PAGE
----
Náměstí Svobody - Kostelní Street - St. Wenceslas Church - Old Jewish Cemetery - Příkopy Street - Karel Houra Embankment - St. Felix Church - Assumption of the Virgin Mary Church - Na Vršku Street - St. Roch Chapel - Nuželická Street - Šumava Museum - Náměstí Svobody

This route is also known as the "Golden Circuit" or the "First City Circuit." The route will take you through the historic center of the city. Along the way, you will see several historical gems such as the Sušice Town Hall, Empire Fountain, Krocín House (Hotel Fialka), St. Wenceslas Church, Capuchin Monastery with St. Felix Church, and more. During this walk, you can also visit the unique Sušice Mechanical Nativity Scene at the Šumava Museum.

Interesting points:

Sušice's Náměstí Svobody (Freedom Square) - the historical square is the true heart and center of the city. Its current layout was established after a massive fire in 1707, which spread through the inner city and both suburbs within half an hour. The fire claimed the lives of 30 people and destroyed a significant part of the city.

St. Wenceslas Church - a deanery church built in the mid-14th century, shortly after the construction of the city walls (its southern perimeter wall is formed by the main city wall). The church originally had two towers, but they collapsed along with part of the nave vaulting in a major fire in 1707. Afterward, only a smaller tower was rebuilt, and the church was renovated in the Baroque style. The church's wall contains tombstone slabs dating back to around 1560, belonging to local nobles and burghers. The altarpiece depicting the patron saint of the Czech Land, St. Wenceslas, dates back to 1861, and the altar features sculptures of St. Blaise, St. Procopius, and St. Erasmus from 1659. If you look closely, you'll find a cannonball embedded in the church wall (a reminder of the Thirty Years' War with the Swedes).

Old Jewish Cemetery - one of the oldest Jewish cemeteries in Bohemia. It was established in 1626 and was wedged into the city walls surrounding the old town, later expanded. Burials took place here until 1873. The oldest legible tombstone dates back to 1708.

Capuchin Monastery and St. Felix Church - founded by Emperor Ferdinand III to strengthen the Catholic faith in the region. The foundation stone was laid in 1651, and the church was consecrated by Cardinal Harrach in 1655. The construction of the monastery was not completed until 1665-1686. The church became a pilgrimage site for the entire Šumava region because shortly after its construction, Henry Hýzrle of Chodov donated a painting of the Sorrowful Virgin Mary to the church, which was considered miraculous. The monastery housed an average of 15-20 monks in the 17th and 18th centuries. In 1950, the monks were expelled, and the monastery served the military for many years. The Capuchins could only return in 1993. The sundial on the south side of the church (in the garden) dates back to 1731.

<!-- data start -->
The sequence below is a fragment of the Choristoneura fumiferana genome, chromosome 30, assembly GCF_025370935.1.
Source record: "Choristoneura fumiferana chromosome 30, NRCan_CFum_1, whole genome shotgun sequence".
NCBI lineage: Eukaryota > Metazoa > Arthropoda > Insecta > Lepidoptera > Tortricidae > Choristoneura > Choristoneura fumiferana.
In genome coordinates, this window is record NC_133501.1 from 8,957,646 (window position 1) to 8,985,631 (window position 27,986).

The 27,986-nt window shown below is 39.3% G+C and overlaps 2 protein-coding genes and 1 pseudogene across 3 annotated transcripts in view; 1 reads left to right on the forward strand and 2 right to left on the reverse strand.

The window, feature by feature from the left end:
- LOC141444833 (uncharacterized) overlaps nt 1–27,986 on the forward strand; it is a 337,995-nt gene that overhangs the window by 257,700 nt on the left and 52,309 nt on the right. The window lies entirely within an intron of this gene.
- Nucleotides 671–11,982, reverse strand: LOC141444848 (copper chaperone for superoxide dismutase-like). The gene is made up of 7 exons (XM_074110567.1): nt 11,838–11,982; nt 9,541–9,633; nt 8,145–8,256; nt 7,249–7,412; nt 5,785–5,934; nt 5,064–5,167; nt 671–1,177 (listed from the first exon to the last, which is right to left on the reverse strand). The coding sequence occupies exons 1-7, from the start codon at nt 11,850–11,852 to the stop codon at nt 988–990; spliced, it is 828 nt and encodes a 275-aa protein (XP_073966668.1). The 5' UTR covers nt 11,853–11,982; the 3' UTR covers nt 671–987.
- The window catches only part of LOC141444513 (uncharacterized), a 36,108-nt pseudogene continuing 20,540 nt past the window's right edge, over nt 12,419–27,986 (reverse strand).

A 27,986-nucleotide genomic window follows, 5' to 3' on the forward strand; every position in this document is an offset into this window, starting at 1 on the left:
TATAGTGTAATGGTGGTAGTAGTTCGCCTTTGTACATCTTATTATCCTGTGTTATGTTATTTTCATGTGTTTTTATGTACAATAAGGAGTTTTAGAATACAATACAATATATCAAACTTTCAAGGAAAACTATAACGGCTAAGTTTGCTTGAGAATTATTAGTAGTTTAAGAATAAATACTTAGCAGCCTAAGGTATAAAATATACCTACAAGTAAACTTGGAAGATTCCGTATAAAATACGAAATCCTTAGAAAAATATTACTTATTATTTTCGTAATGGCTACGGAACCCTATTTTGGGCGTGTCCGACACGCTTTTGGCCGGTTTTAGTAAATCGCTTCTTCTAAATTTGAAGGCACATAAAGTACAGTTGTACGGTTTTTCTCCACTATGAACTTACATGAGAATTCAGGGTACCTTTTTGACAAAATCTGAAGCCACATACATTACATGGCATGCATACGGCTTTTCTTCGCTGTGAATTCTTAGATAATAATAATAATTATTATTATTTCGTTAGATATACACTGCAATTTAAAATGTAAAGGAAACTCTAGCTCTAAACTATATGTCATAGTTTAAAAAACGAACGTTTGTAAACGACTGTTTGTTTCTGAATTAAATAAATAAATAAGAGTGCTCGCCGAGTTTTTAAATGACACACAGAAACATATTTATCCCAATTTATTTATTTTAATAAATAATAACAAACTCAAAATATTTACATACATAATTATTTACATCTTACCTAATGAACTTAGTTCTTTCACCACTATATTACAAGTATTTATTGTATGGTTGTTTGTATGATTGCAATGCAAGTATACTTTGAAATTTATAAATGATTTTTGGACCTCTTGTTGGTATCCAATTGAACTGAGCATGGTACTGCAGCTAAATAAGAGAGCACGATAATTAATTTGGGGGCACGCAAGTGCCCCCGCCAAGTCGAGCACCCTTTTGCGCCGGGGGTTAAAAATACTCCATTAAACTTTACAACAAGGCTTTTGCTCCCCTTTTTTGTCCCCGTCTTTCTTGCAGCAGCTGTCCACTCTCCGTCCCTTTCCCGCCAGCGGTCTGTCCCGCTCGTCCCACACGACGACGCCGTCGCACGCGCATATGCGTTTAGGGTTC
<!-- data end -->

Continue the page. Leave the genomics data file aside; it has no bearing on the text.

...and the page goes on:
Former Trout Hatchery - Sušice's trout and grayling became so famous that they even reached the table of Emperor Rudolf II. The first report of salmon in the area dates back to 1679. Dr. Antonín Frič was instrumental in establishing the trout hatchery in Sušice. The first trout hatchery was built in Luh in 1871, a simple wooden hut. However, in 1879, it was flooded, so Dr. Frič sought a new, more suitable location for the hatchery and found it on the right bank of the Otava River, below the Capuchin Monastery. In 1881, a new facility for artificial fish breeding was established. The building still stands with numerous repairs and modifications. A commemorative plaque is installed on the building.

Assumption of the Virgin Mary Church - the cemetery church is probably part of a larger unfinished Gothic temple from the 14th century. Its current form dates back to after a fire in 1591. The Kabát Chapel from the 15th century with a stellar vault is particularly valuable. It now houses the Ten Commandments from a demolished synagogue. Likely shortly after the church was founded, a cemetery was established in its immediate vicinity, where burials took place until 1924. After that, the tombstones were removed, and the site was transformed into a park. Stone tombstones from the 1500s were removed from the church floor in the 19th century and inserted into the church wall.

St. Roch Chapel - used for burials of victims of the plague, beggars, and suicides.

Šumava Museum - houses the Sušice Tin Treasure, Capuchin Library, history of match manufacturing, a rich collection of Šumava glass, and more. You will also find the Sušice Mechanical Nativity Scene here, one of the largest movable nativity scenes in the country, featuring 150 moving and 150 fixed figures depicting life in Šumava during our ancestors' time.

Services in the area:

  • Sušice - cafés, confectioneries, and restaurants on the square
  • Sušice Information Center - located on the square.